Leishman brings it home

Writing from Lake Forest, Illinois

Sunday, September 17, 2017


Marc Leishman earned that along with the title of BMW Championship winner on Sunday.

Two weeks ago Monday, Leishman blew up on the back nine of TPC Boston, allowing Justin Thomas to pass him and win the second tournament in the PGA Tour’s playoff series.

He’d won tournaments – the Travelers in 2012 and the Arnold Palmer Invitational earlier this year – but Leishman, for better or worse, was better known for dropping a playoff to Zach Johnson in the British Open at St. Andrews and finishing tied for fourth in the 2013 Masters, where he flirted with trying on a green jacket on the back nine.

It was more like a strait jacket.

This one, he would not lose.

This one, Leishman won going away, scoring a Western Open / BMW record 261 with a final-round 67 at Conway Farms Golf Club, shoving Tiger Woods (2007) and Jason Day (2015) aside. His 23-under-par mark matched the record set by Dustin Johnson at Crooked Stick Golf Club last year, when Johnson shot 265 on the par-72 course.

Leishman beat Justin Rose and Rickie Fowler by five strokes in his wire-to-wire triumph. Rose scored 6-under 65 for his 18-under total of 266, while Fowler posted a 67. Twice, Rose closed the gap to two strokes, but with Leishman playing nearly flawless golf – he had two bogeys on Sunday and six for the week to go with 29 birdies – either Rose or Fowler would have needed to shoot 61 to force extra holes.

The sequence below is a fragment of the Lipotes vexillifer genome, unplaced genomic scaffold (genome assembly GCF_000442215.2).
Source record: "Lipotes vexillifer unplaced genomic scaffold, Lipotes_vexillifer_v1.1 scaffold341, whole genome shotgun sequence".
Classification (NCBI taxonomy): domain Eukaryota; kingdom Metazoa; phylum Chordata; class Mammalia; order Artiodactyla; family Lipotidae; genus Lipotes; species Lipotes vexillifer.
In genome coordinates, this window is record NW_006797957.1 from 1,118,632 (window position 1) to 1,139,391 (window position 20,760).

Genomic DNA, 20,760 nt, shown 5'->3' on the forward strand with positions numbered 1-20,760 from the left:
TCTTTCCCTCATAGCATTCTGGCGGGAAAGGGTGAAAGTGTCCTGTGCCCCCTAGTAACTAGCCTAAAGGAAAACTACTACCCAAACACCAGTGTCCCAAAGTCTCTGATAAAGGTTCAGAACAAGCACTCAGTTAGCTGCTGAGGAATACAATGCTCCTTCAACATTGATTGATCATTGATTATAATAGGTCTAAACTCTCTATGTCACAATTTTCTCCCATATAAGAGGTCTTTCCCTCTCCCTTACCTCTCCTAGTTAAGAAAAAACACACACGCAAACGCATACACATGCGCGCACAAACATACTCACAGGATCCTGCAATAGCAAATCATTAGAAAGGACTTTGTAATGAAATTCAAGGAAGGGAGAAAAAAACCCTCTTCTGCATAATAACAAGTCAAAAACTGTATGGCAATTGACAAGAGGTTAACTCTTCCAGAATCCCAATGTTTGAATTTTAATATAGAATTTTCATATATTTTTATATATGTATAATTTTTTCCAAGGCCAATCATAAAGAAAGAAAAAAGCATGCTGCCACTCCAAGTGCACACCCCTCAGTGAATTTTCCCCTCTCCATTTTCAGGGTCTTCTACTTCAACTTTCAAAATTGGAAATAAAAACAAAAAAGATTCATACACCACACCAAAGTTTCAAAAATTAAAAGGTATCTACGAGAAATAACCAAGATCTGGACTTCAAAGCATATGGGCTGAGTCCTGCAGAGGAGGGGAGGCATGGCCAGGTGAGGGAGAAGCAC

“I had a big enough buffer to get it done, and I got it done,” Leishman said.

The big 33-year-old Australian who had grudgingly accepted his underdog status, hoping to discard it, can do that now. Winning at Conway Farms not only gives him unparalleled momentum entering next week’s Tour Championship, it moved him to fourth in the playoff race and thus assures him of the FedEx Cup title and $10 million pot o’gold if he wins at East Lake Golf Club next week. (Leader Jordan Spieth and the others in the top five, Thomas, Dustin Johnson and Jon Rahm, also can do so.)

The difference between Labor Day near Boston and Sunday in Lake Forest was simple: This time, Leishman hit the shots where he wanted to and made key birdie putts down the stretch. A snake of a 28-footer on the par-4 15th followed by a 10-footer on the par-4 16th to go to 22-under, extending his lead over Rose to three strokes, elicited fist pumps from the usually placid Australian, especially on No. 16.

“I’d say that was a little bigger than the one on 15 because it gave me a four-shot buffer at the time,” Leishman said. “You’ve got to do something drastically wrong to lose a four-shot lead with two to play.”

Sort of how he threw away Boston, though the lead wasn’t as large. That annoyance is now buried, and Leishman can look ahead to the Tour Championship.

“I had my sights set high for the FedEx Cup and trying to get into the top five,” Leishman said. “It’s nice to have the (J.K. Wadley and BMW) trophies there, and be in that top five, and if I have another good week next week, who knows what might happen?”

Rose rued squandered opportunities.